A Christmas Story

December 5, 2018

I want to share a Christmas Story.

I was talking with a resident a few days ago and the subject of Christmas came up. The resident asked me about my favorite Christmas and I shared the story about the big Army Gun. We both laughed as I struggled to tell her the story without cracking up. Then I asked her to share her favorite Christmas Story. She paused for what seemed like an hour, then she started to speak.

We were a poor sharecropper family. There were 8 girls and 4 boys in my family and I was the middle child. The Christmas season arrived with no fan-fair, no expectation of gifts, no Christmas gift lists, no Christmas Tree nor lights to decorate the house. We lived in a house with an outhouse and no electricity. As a child, Christmas was just another day, until one of my friends invited me to spend Christmas with her family. It was something I have never seen before—Christmas. When I arrived home, I told my brothers and sisters what I saw, they just listened with their mouths open. I talked with them about Christmas at my friends for hours. But they told me not to say anything to mom and dad.

Christmas at my house was not like my friend’s, we only had the basics. My mom would buy a bushel of oranges, a bushel of apples, and huge bags of mixed nuts. In our stockings, they would place some fruit, nuts and a toy or a book in our stockings. Then she spoke fondly about the single toy she got in her stocking. After another brief pause, she started talking again.

It was 12 of us and Christmas was not really celebrated. We picked cotton to earn money for the family. So, there was nothing extra for Christmas gifts. While she was talking, her face reflected the sadness she experienced. Then her face lit up and she paused. We did not get presents, but my parents did the next best thing. On Christmas Eve, they would get a branch from an Oak tree and put it in a pot of dirt. Then they would break off holly branches with the red berries on them. They would place foil paper on the holly branches with the red berries on the Oak tree branch. The tree would be our version of a Christmas Tree. The foil with the red berries made a pretty reflection in the candle lights. It was the most beautiful tree in the world to me and my family. We would sit around the tree talking until the candles burned down, then we all had to go to bed. The next morning, the family woke up and open our stockings with smiles and hugs. Our Christmases were never full of stuff, but it was full of family and love.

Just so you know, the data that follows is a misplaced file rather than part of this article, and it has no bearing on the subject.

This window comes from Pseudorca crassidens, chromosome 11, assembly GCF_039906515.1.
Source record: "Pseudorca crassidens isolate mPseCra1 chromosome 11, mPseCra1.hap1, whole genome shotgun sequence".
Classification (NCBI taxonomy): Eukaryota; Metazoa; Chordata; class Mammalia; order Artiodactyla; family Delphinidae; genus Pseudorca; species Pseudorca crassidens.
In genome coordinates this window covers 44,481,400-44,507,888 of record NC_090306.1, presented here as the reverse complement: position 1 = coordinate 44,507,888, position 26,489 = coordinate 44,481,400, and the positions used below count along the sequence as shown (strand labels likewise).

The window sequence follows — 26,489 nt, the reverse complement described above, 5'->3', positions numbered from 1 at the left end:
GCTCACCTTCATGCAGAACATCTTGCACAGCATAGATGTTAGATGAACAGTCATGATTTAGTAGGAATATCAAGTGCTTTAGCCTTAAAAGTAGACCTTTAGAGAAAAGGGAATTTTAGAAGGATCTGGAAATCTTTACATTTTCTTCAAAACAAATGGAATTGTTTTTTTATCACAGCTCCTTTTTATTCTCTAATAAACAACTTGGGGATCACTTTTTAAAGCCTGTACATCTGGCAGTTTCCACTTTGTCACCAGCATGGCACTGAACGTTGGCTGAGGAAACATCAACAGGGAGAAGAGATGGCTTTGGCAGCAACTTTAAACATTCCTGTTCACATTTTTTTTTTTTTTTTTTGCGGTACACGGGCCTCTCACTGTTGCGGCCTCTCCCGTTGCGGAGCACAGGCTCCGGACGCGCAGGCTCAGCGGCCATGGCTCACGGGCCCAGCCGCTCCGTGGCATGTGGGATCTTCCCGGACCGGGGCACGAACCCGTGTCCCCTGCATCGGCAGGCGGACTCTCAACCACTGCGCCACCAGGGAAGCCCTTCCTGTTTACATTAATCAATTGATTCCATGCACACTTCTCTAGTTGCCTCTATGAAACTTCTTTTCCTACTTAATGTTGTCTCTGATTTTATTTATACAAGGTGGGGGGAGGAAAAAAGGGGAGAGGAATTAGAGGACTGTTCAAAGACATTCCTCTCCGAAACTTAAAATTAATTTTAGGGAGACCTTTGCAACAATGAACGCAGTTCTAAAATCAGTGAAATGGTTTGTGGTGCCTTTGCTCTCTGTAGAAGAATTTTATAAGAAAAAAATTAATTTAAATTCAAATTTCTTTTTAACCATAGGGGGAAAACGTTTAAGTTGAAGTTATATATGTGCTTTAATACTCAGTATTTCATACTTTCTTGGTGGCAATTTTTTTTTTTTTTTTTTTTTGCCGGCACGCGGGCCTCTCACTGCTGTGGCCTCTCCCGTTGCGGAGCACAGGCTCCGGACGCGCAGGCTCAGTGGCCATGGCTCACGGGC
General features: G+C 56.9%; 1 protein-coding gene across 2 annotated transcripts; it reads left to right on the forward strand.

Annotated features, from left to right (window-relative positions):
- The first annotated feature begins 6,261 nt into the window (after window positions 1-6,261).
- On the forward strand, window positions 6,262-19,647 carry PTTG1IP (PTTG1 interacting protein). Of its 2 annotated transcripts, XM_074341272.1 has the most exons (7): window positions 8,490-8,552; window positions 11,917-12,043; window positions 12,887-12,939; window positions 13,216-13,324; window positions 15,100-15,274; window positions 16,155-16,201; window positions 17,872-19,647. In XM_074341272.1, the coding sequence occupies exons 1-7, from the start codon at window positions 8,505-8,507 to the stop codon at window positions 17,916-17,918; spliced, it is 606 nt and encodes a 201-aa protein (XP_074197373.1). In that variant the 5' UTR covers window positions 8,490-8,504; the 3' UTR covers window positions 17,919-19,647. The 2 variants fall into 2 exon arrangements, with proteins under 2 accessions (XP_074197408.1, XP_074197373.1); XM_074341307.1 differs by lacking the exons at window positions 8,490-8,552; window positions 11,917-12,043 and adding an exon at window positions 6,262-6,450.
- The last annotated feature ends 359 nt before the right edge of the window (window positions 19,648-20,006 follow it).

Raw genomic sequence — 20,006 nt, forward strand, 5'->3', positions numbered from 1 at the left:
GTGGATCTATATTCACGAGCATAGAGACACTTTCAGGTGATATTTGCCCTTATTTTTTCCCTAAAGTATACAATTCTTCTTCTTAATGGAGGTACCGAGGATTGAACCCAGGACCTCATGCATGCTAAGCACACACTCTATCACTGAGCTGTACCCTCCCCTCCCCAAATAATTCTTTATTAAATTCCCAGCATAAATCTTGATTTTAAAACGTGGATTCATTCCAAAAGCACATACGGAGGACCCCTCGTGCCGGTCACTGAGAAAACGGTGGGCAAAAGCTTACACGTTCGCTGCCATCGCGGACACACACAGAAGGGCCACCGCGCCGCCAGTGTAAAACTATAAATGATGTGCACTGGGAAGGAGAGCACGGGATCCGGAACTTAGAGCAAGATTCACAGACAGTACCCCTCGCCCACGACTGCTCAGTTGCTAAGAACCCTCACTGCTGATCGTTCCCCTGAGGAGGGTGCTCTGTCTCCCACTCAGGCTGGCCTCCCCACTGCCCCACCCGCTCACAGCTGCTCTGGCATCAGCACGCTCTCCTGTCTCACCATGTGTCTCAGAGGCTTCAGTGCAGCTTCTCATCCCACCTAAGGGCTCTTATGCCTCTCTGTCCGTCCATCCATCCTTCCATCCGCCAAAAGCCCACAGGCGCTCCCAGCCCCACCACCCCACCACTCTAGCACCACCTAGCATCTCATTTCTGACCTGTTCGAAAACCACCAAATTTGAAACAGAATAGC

Even though they did not have much for Christmas, she treasured those Christmases past.

From the desk of Chaplain Bobby,

Chaplain Bobby

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